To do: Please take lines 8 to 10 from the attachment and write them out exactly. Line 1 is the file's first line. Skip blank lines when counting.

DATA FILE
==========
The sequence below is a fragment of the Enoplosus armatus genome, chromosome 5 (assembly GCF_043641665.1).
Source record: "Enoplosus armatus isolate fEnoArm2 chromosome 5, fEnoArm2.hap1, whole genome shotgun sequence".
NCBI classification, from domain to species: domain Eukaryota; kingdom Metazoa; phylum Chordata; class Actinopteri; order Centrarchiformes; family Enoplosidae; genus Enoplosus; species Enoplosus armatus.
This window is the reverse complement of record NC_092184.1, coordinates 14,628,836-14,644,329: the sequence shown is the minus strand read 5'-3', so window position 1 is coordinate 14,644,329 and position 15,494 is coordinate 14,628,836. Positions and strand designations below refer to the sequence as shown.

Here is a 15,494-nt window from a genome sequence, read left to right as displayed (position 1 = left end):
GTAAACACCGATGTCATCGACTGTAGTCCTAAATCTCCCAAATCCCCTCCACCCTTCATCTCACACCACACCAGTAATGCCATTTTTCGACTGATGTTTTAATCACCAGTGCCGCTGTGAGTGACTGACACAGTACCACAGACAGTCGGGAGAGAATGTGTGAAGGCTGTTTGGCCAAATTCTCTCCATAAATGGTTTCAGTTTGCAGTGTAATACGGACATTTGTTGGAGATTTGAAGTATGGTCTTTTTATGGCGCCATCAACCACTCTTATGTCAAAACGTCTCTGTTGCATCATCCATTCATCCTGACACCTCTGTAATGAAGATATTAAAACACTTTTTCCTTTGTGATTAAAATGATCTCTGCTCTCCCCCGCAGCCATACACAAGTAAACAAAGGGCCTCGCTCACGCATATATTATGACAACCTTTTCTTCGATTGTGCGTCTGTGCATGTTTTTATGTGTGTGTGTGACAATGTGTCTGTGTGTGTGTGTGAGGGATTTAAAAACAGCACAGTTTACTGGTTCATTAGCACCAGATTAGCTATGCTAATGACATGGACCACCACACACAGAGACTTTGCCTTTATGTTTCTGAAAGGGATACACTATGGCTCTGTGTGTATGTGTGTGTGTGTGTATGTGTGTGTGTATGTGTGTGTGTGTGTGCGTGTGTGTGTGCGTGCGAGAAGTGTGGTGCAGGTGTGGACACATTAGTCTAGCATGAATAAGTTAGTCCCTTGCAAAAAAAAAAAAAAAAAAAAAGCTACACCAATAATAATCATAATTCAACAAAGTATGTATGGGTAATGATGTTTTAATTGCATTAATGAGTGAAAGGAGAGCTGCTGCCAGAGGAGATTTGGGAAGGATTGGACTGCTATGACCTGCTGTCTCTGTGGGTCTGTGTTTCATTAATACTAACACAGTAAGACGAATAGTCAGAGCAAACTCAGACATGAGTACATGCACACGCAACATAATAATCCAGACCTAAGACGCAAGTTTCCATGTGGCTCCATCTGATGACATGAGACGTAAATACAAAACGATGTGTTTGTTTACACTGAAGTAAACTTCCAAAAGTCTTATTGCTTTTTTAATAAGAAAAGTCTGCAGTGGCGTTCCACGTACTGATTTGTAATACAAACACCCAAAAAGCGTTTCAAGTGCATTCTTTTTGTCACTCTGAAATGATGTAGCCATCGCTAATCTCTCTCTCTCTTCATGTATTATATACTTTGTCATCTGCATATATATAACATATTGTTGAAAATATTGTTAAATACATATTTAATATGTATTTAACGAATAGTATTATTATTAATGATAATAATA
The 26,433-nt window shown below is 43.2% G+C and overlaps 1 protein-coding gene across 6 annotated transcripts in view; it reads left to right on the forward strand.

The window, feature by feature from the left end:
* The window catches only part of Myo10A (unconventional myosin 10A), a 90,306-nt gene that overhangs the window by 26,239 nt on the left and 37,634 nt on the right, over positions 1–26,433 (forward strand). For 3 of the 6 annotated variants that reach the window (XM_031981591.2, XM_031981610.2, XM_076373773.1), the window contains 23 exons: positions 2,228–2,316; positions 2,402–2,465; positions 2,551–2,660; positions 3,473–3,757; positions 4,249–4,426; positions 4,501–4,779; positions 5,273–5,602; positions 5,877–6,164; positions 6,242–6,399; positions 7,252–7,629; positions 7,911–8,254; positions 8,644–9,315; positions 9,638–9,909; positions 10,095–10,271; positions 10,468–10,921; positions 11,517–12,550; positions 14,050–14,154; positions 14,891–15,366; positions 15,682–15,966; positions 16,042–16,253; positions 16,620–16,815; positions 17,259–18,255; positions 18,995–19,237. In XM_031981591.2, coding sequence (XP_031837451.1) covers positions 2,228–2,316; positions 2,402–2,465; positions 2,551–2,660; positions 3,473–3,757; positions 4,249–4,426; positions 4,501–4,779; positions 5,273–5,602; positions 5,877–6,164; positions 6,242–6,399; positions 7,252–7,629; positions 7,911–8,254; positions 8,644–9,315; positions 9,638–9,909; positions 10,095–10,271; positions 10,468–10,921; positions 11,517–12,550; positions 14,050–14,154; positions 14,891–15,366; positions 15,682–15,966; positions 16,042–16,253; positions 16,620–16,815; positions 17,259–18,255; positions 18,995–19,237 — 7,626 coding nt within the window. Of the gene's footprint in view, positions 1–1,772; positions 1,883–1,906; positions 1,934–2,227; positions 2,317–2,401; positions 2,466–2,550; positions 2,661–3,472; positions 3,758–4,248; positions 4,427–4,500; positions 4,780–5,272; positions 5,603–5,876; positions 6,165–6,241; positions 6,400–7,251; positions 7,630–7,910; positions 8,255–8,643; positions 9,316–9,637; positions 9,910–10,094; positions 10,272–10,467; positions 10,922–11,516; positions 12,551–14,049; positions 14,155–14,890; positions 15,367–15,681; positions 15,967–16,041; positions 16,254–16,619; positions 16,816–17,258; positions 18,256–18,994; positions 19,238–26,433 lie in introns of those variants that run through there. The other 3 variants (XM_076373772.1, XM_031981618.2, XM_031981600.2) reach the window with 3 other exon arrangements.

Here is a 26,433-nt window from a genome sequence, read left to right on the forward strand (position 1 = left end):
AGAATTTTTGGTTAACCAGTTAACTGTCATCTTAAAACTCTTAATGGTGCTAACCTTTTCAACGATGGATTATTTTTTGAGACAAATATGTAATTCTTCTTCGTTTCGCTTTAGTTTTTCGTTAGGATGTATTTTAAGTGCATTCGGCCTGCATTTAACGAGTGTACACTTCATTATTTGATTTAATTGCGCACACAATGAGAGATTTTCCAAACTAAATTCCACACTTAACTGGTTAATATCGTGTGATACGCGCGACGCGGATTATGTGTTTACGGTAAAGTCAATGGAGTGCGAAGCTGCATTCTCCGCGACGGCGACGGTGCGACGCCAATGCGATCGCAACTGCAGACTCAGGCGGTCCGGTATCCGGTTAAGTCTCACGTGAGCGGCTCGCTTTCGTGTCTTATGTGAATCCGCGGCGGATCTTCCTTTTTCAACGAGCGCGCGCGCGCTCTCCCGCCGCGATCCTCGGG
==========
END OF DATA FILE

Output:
The window, feature by feature from the left end:
* The window catches only part of Myo10A (unconventional myosin 10A), a 90,306-nt gene that overhangs the window by 26,239 nt on the left and 37,634 nt on the right, over positions 1–26,433 (forward strand). For 3 of the 6 annotated variants that reach the window (XM_031981591.2, XM_031981610.2, XM_076373773.1), the window contains 23 exons: positions 2,228–2,316; positions 2,402–2,465; positions 2,551–2,660; positions 3,473–3,757; positions 4,249–4,426; positions 4,501–4,779; positions 5,273–5,602; positions 5,877–6,164; positions 6,242–6,399; positions 7,252–7,629; positions 7,911–8,254; positions 8,644–9,315; positions 9,638–9,909; positions 10,095–10,271; positions 10,468–10,921; positions 11,517–12,550; positions 14,050–14,154; positions 14,891–15,366; positions 15,682–15,966; positions 16,042–16,253; positions 16,620–16,815; positions 17,259–18,255; positions 18,995–19,237. In XM_031981591.2, coding sequence (XP_031837451.1) covers positions 2,228–2,316; positions 2,402–2,465; positions 2,551–2,660; positions 3,473–3,757; positions 4,249–4,426; positions 4,501–4,779; positions 5,273–5,602; positions 5,877–6,164; positions 6,242–6,399; positions 7,252–7,629; positions 7,911–8,254; positions 8,644–9,315; positions 9,638–9,909; positions 10,095–10,271; positions 10,468–10,921; positions 11,517–12,550; positions 14,050–14,154; positions 14,891–15,366; positions 15,682–15,966; positions 16,042–16,253; positions 16,620–16,815; positions 17,259–18,255; positions 18,995–19,237 — 7,626 coding nt within the window. Of the gene's footprint in view, positions 1–1,772; positions 1,883–1,906; positions 1,934–2,227; positions 2,317–2,401; positions 2,466–2,550; positions 2,661–3,472; positions 3,758–4,248; positions 4,427–4,500; positions 4,780–5,272; positions 5,603–5,876; positions 6,165–6,241; positions 6,400–7,251; positions 7,630–7,910; positions 8,255–8,643; positions 9,316–9,637; positions 9,910–10,094; positions 10,272–10,467; positions 10,922–11,516; positions 12,551–14,049; positions 14,155–14,890; positions 15,367–15,681; positions 15,967–16,041; positions 16,254–16,619; positions 16,816–17,258; positions 18,256–18,994; positions 19,238–26,433 lie in introns of those variants that run through there. The other 3 variants (XM_076373772.1, XM_031981618.2, XM_031981600.2) reach the window with 3 other exon arrangements.

Here is a 26,433-nt window from a genome sequence, read left to right on the forward strand (position 1 = left end):